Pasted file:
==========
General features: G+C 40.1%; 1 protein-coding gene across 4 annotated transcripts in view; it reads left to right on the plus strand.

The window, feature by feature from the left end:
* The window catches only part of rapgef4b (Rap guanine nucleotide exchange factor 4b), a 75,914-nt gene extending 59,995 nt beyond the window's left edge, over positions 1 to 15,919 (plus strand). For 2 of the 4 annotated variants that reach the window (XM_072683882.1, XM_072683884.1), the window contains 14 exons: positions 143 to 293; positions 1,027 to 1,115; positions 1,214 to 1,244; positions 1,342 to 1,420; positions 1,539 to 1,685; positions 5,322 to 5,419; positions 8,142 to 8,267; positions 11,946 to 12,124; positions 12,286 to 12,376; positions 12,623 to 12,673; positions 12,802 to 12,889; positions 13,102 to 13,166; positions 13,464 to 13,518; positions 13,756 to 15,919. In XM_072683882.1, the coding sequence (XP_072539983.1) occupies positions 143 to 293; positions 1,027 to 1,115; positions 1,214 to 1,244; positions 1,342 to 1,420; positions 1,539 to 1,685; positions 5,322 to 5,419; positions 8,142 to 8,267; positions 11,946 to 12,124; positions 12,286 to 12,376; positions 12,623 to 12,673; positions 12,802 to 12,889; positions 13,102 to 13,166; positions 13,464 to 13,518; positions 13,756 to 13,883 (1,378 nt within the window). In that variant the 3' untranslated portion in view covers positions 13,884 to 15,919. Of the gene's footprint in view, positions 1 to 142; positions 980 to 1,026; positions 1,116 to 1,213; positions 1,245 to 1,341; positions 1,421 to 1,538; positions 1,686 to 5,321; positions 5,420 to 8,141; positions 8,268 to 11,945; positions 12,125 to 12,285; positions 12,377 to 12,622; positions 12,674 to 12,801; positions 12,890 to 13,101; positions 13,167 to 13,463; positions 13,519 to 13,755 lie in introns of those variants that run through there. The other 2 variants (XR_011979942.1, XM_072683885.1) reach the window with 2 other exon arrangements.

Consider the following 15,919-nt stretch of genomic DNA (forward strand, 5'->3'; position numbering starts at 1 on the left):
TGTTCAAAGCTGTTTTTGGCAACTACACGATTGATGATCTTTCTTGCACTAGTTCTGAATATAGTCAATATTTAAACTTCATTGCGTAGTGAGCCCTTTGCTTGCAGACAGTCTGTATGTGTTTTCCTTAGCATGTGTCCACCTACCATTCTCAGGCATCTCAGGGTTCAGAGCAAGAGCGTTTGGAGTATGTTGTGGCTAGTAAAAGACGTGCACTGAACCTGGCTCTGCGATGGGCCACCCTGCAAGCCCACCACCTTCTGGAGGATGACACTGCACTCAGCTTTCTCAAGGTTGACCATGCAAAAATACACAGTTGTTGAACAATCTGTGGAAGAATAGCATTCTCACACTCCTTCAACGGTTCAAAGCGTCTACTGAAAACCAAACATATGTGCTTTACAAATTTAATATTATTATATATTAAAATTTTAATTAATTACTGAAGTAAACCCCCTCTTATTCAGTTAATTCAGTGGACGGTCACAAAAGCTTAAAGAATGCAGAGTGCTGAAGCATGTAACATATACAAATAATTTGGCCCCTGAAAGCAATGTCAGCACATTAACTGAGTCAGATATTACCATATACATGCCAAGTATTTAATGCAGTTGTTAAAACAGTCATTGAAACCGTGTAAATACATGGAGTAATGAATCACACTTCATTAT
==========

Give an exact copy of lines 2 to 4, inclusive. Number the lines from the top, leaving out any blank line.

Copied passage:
The window, feature by feature from the left end:
* The window catches only part of rapgef4b (Rap guanine nucleotide exchange factor 4b), a 75,914-nt gene extending 59,995 nt beyond the window's left edge, over positions 1 to 15,919 (plus strand). For 2 of the 4 annotated variants that reach the window (XM_072683882.1, XM_072683884.1), the window contains 14 exons: positions 143 to 293; positions 1,027 to 1,115; positions 1,214 to 1,244; positions 1,342 to 1,420; positions 1,539 to 1,685; positions 5,322 to 5,419; positions 8,142 to 8,267; positions 11,946 to 12,124; positions 12,286 to 12,376; positions 12,623 to 12,673; positions 12,802 to 12,889; positions 13,102 to 13,166; positions 13,464 to 13,518; positions 13,756 to 15,919. In XM_072683882.1, the coding sequence (XP_072539983.1) occupies positions 143 to 293; positions 1,027 to 1,115; positions 1,214 to 1,244; positions 1,342 to 1,420; positions 1,539 to 1,685; positions 5,322 to 5,419; positions 8,142 to 8,267; positions 11,946 to 12,124; positions 12,286 to 12,376; positions 12,623 to 12,673; positions 12,802 to 12,889; positions 13,102 to 13,166; positions 13,464 to 13,518; positions 13,756 to 13,883 (1,378 nt within the window). In that variant the 3' untranslated portion in view covers positions 13,884 to 15,919. Of the gene's footprint in view, positions 1 to 142; positions 980 to 1,026; positions 1,116 to 1,213; positions 1,245 to 1,341; positions 1,421 to 1,538; positions 1,686 to 5,321; positions 5,420 to 8,141; positions 8,268 to 11,945; positions 12,125 to 12,285; positions 12,377 to 12,622; positions 12,674 to 12,801; positions 12,890 to 13,101; positions 13,167 to 13,463; positions 13,519 to 13,755 lie in introns of those variants that run through there. The other 2 variants (XR_011979942.1, XM_072683885.1) reach the window with 2 other exon arrangements.

Consider the following 15,919-nt stretch of genomic DNA (forward strand, 5'->3'; position numbering starts at 1 on the left):